Tuesday, October 04, 2005

The Most You'll Ever Read About Four Marginal Relief Pitchers

With today being the first day without regular season baseball, it can be argued that today, October 3rd, is the beginning of the baseball offseason. Luckily for you, that is exactly what I am going to do. Except no actual arguing - just me saying so. So without further ado, I present to you the 2005/6 Major League Baseball Hot Stove League. Or the 2005/6 MLBHSL. Now that's just stupid. Let's just get this thing going already, shall we?

It was a busy day for teams finishing below the Phillies in the NL East. The Marlins and the Nationals both made changes as they look ahead to 2006 and beyond. The four men cut today were John Halama (Nationals), Antonio Osuna (Nationals), Tim Spooneybarger (Marlins), and John Riedling (Marlins). All relief pitchers. All at various stages in their careers. And all apparently interesting enough for me to write 1,500 words on.

We can recap for those not paying attention. Four names. Four relief pitchers. Various stages of their careers. All let go today.

John Halama is a guy I have always liked on a personal level dating back to his starting days with the Mariners. Maybe his inclusion in the Randy Johnson trade to Houston always made me think higher of him than his performances deserved. I also think I remember him for those 14 wins in Seattle in 2000. If the Phils go after him, that would mean that 2/5's of the Mariners rotation that year has passed through Philly. I mean who could forget the illustrious tenure of one Paul Abbott in 2004. I'll get it out of the way now. I'll defend Ed Wade more than most. Not to the point of being a Wade-supporter, but he has done some positive things while in charge. We can get into that later. But how can a real-life Major League Baseball General Manager with a $90 million payroll expect to stay in a pennant race with Paul Abbott going every fifth day? He was a Phil for three full months in 2004 (June 7 - September 8)! It really can explained as nothing short of a disgrace. To have so much invested in a ballclub and continue to start the Paul Abbott's of the world (Paul Abbott being the poster boy of the Paul Abbott's of the world, of course) is just too amazing idiotic to comprehend. I was afraid just typing these words my keyboard would self-destruct on me. His list of comparables through age 36 include Masato Yoshii and Armando Reynoso. Ask any Mets fan how wonderful those guys were. Go ahead, I dare you.

I'm sure Paul Abbott is a lovely man, so please don't take this the wrong way. But when a guy is cut by the Devil Rays (the Devil Rays!) then signed four days later to a team with dreams of winning it all, there is something very wrong in this world. I'm done with Paul Abbott. He went 17-4 in 2001 for the Mariners. Good for him. Looks like he made roughly $6.5 million in his pro career. Even better. I wish him well. Remember when I said we need to look forward and not backward? Yeah, I hope nobody was planning on holding me to that. But I'm done now. Seriously. Thanks to baseballreference.com for the comparables and salary information. And, oh yeah, thanks but no thanks Mr. John Halama. That's my opinion and it happens to coincide with what I think the Phillies will do. So we can close the book on former Mariner pitchers - for the time being anyway (that's what we call in the business a tease...except I don't have anything more to add).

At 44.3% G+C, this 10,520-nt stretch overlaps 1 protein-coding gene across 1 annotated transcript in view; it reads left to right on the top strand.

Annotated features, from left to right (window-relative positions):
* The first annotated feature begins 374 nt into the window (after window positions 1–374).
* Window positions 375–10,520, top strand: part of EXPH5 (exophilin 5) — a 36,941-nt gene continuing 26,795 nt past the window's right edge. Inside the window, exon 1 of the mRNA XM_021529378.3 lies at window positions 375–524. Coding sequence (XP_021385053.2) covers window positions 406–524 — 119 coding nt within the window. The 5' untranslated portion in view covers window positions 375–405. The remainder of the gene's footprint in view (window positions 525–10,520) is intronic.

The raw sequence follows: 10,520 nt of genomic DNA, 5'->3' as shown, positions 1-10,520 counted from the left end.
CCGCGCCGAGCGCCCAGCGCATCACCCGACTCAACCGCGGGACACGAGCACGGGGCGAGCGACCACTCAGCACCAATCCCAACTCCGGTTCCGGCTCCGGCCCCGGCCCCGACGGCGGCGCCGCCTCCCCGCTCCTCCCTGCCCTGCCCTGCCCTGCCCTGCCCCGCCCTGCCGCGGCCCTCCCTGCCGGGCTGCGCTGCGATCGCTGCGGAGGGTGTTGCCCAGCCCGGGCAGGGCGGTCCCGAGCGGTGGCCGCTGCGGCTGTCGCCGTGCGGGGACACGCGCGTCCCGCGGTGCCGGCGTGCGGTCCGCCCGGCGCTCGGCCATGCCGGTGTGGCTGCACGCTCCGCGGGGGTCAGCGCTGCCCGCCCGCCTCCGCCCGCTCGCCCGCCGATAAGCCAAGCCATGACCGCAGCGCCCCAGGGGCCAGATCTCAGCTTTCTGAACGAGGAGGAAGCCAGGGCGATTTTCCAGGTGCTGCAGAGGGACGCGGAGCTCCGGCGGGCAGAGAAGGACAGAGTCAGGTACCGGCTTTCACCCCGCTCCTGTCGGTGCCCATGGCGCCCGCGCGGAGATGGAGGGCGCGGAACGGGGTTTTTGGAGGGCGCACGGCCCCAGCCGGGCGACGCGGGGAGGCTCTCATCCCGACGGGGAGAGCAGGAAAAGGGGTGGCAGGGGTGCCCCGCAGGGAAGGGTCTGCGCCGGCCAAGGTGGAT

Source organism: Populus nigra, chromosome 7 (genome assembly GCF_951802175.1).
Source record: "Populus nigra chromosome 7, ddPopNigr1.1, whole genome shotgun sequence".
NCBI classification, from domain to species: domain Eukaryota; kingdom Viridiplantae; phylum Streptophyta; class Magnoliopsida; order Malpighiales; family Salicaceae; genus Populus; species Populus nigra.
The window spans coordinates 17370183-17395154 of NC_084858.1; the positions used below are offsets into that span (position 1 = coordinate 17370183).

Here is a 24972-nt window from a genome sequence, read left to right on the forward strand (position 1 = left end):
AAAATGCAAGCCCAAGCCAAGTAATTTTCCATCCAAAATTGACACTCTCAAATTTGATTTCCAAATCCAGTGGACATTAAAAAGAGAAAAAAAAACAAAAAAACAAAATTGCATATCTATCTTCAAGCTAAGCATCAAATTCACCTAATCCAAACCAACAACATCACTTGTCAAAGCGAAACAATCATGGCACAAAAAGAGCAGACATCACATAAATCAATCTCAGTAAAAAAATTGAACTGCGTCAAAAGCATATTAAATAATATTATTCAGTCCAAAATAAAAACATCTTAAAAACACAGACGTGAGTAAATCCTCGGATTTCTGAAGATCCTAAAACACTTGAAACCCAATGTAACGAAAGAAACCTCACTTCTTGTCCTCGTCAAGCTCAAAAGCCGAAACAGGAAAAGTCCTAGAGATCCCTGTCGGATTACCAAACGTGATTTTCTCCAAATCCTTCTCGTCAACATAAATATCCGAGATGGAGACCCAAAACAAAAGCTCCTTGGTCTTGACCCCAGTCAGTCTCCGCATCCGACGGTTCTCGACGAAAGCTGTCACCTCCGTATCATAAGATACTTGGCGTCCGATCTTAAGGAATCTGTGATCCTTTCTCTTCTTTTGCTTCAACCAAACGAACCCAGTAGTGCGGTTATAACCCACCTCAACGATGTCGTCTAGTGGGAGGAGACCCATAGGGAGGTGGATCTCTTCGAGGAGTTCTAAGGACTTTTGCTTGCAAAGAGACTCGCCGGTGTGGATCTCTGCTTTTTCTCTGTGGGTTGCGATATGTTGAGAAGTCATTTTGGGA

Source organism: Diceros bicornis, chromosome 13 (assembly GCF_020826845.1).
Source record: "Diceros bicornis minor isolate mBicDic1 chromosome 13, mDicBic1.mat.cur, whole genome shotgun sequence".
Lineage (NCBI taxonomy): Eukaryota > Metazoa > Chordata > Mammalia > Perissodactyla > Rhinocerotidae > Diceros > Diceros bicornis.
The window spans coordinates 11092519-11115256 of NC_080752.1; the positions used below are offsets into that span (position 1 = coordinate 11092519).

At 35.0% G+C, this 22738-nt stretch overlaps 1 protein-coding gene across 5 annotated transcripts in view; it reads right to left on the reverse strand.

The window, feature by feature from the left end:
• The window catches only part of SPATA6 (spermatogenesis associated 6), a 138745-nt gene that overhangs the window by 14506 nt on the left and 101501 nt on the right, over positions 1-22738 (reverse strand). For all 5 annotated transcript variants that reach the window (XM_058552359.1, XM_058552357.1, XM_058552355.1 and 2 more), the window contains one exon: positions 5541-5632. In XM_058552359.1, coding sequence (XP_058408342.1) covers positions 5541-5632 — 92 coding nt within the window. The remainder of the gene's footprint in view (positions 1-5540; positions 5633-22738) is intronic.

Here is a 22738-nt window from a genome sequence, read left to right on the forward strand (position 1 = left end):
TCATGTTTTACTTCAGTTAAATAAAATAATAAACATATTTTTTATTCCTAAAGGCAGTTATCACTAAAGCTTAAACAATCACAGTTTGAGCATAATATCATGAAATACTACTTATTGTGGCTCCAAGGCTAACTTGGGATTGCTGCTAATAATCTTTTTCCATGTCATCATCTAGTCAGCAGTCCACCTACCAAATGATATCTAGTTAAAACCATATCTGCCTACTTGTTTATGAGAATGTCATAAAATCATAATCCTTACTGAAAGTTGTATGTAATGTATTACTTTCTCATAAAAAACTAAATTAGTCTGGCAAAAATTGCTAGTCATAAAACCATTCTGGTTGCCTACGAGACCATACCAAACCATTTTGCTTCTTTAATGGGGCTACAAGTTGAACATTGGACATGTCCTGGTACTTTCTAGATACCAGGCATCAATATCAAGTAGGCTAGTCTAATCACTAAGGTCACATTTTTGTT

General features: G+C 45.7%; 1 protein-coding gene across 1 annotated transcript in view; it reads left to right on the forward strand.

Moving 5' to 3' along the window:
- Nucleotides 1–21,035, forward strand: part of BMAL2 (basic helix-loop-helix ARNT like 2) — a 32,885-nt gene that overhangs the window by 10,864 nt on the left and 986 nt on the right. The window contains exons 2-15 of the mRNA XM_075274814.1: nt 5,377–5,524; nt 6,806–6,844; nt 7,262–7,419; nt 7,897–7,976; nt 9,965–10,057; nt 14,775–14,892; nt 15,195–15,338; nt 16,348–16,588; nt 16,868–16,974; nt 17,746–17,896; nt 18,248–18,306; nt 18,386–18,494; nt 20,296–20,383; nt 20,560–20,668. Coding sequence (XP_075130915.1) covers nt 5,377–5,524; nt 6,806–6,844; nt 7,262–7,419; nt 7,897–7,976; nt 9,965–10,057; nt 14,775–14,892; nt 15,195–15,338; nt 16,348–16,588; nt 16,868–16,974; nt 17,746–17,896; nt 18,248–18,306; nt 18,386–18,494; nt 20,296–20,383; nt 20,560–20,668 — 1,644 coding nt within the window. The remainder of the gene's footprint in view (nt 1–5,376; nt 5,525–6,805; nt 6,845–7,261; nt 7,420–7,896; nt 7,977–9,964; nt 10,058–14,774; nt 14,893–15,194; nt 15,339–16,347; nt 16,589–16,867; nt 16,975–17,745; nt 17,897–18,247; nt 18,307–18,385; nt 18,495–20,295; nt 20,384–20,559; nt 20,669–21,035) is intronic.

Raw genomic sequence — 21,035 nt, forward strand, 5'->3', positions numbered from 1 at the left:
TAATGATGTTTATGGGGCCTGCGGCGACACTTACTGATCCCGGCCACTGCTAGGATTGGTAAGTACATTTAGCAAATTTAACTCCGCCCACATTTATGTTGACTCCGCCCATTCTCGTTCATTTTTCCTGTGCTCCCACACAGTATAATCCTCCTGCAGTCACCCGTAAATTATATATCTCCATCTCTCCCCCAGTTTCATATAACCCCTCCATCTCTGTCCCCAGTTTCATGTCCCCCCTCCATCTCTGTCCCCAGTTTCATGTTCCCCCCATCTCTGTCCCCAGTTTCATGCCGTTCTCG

Antonio Osuna intrigues me. He had shoulder surgery in May, but that should only diminish his value on the open market. Why not take a chance on a guy like him if you can get him to come to camp as a Non-Roster Invitee? He turns 33 in April of '06, has had somewhat of a history of injuries in the past, but showed tremendous potential at the start of his career. Now of course, as previously mentioned, he will be 33 this upcoming season - what you see is what you get by at this point. However he has always had a good arm and with all the potential upheaval at the back end of the bullpen, why not take a chance on a low risk, high reward type guy? His status going into '06 depends solely on his bum shoulder. If it proves to be sound, more teams will come calling. I guess that is pretty much common sense. If a team offers him guaranteed cash, Osuna needs to take it. If not, he could do a heck of a lot worse than reporting to Clearwater in February.